Top customer reviews
There was a problem filtering reviews right now. Please try again later.
Foy states in the introduction that "pop culture becomes a medium for the expression of countervailing ideas in order to advance change and alter the public conversation." This book does just that. It helps promote discussions about the validity of public dissent displayed in pop culture, questions the role of 'legitimate' news sources, and provides new ways of thinking about democratic participation. "In political terms, popular culture is at its best when it provides not a chorus unanimously singing the praises of America and its values but lone voices raising the kinds of questions that must be asked if democracy is to continue to function."
Whether teaching political science, sociology, history, or anything in between, this reader is sure to keep this restless generation of high school and college students interested in learning! I can't wait to see what Homer will discover next!
THE ENGLEWOOD REVIEW OF BOOKS - 30 March 2010 ]
Homer Simpson Marches on Washington: Dissent Through American Popular Culture is a fine follow-up to the earlier volume 2008's Homer Simpson Goes to Washington. In the book's introduction, editor Joseph Foy, gets to the heart of the book's purpose:
In the premiere episode of The Colbert Report, Stephen Colbert announces that the viewers of his show are "heroes" who know that "something must be done." He then pounds his fist on his C-shaped desk to inform them that they are doing something right now - they are "watching TV." His proclamation might be met with smirks, guffaws, and skepticism, but the authors of the chapters of this book lend credence to this tongue-in-cheek commentary. Although true activism requires mobilized engagement to inspire change, the empowerment of political dissent via mass media and popular culture reflected in these pages provide an argument that true public, democratic action is occurring through popular culture. We merely have to tune in to join the conversation (14).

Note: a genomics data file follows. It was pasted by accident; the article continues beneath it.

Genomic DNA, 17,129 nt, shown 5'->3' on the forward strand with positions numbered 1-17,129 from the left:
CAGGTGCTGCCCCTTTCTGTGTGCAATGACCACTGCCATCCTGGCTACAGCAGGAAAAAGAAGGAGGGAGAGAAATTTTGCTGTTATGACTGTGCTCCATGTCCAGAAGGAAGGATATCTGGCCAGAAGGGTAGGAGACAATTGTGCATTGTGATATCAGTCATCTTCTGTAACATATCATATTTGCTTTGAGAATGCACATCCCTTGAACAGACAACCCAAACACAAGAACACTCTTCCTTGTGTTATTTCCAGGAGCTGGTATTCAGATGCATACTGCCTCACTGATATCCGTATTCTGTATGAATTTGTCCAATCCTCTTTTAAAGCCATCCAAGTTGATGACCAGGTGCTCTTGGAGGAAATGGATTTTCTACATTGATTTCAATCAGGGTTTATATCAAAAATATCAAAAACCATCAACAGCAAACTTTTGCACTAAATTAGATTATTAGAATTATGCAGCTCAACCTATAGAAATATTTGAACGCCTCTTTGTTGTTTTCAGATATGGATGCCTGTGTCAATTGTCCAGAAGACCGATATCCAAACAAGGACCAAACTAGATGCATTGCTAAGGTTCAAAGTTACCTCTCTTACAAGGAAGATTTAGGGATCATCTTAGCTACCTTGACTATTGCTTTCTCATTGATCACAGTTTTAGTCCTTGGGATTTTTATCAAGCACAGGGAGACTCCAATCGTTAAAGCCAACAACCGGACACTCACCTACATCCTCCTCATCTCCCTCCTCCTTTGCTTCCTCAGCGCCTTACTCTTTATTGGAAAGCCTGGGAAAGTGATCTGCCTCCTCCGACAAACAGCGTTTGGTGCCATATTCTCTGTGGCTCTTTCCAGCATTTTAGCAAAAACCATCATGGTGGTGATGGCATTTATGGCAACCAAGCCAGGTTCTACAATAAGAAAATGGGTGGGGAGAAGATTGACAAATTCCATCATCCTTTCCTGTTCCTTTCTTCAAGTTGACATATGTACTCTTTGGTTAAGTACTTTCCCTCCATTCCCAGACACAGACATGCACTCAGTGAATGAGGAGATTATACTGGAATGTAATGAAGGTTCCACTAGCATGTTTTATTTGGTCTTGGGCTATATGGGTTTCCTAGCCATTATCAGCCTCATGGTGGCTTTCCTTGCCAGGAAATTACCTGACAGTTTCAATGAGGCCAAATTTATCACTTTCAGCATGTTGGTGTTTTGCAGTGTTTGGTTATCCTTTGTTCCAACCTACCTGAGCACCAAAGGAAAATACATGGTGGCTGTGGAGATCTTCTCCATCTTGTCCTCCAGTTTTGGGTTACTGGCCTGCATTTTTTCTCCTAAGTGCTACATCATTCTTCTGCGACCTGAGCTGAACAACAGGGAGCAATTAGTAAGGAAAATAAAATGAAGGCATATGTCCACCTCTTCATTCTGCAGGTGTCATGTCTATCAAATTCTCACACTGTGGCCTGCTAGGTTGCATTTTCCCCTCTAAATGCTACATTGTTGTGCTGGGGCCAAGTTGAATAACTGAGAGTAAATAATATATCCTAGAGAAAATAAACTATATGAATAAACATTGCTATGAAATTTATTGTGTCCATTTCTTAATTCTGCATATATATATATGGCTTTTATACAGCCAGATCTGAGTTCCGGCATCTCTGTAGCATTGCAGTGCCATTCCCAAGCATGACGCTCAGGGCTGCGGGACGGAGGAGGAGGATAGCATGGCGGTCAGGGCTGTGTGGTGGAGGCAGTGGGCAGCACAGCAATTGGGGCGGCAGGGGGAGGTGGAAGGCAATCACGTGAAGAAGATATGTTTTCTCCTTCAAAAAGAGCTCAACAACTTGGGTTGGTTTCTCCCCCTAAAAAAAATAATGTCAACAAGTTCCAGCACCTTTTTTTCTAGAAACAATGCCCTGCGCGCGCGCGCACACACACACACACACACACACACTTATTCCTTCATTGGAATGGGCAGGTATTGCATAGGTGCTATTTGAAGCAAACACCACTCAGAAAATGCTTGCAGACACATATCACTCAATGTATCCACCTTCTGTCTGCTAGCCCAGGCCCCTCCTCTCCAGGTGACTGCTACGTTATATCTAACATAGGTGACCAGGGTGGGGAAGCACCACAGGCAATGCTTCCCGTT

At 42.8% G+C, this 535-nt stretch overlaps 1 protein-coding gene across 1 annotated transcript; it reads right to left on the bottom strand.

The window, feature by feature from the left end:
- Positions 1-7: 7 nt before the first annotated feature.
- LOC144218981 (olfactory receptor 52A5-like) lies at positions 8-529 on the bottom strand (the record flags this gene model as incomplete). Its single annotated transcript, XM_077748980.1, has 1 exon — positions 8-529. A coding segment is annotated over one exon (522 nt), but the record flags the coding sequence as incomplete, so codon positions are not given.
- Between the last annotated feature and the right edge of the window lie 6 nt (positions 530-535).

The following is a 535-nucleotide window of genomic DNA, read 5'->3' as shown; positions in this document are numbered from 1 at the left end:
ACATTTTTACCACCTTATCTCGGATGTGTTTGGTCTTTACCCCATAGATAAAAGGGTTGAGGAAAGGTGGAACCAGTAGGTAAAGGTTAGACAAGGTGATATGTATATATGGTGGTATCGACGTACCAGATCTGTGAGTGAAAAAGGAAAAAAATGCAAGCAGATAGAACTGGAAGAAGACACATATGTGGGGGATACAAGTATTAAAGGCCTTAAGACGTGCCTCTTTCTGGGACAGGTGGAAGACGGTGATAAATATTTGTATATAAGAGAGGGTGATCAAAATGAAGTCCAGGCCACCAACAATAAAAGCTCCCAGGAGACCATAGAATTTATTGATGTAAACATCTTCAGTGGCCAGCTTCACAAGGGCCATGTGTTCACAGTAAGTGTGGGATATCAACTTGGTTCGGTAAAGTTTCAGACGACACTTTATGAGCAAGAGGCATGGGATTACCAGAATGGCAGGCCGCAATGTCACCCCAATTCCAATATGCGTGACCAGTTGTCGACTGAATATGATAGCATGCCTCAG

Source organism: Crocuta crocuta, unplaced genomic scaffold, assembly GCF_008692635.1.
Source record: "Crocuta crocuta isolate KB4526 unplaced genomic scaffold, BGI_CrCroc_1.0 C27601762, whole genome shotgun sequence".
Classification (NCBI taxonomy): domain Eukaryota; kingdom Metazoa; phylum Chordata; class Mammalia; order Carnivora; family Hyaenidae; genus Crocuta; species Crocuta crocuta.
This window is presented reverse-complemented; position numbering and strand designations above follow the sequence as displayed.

The essays in this collection explore a diverse range of media from television (The Simpsons, of course, The Daily Show, Star Trek: The Next Generation, and more), to music ("Protest Songs in Popular Music," Hip-Hop) to the movies (M. Night Shymalan's The Happening, and more). Although this is an excellent and engaging book, a few of the essays were difficult to read because I was unfamiliar with the TV show or film that they were examining. Perhaps the most captivating piece, however, was Matthew Henry's "Gabbin' About God: Religion, Secularity and Satire on The Simpsons," which not only explores these themes as they are played out on the show, but also critically examines other books that have explored The Simpsons' treatment of Christianity. Two more of the best essays in this volume were Jamie Warner's treatment of the "Politics of Truth" on Jon Stewart's The Daily Show and Carl Bergetz's piece "It's Not Funny `Cause It's True: The Mainstream Media's Response to Media Satire in the Bush Years." On the other hand, Jerry Rodnitzky's essay on "The Evolution of Protest Songs in Popular Music" was rather disappointing because it limited its focus to only the most mainstream of popular songs, ignoring more marginal arenas of pop music like rap (e.g., Public Enemy) or punk/post-punk ( The Dead Kennedys, Rage Against the Machine, etc.).
Homer Simpson Marches on Washington is essential reading for anyone who believes that mass media can be effective in exposing the oppressive powers that be and inspiring people to resist them.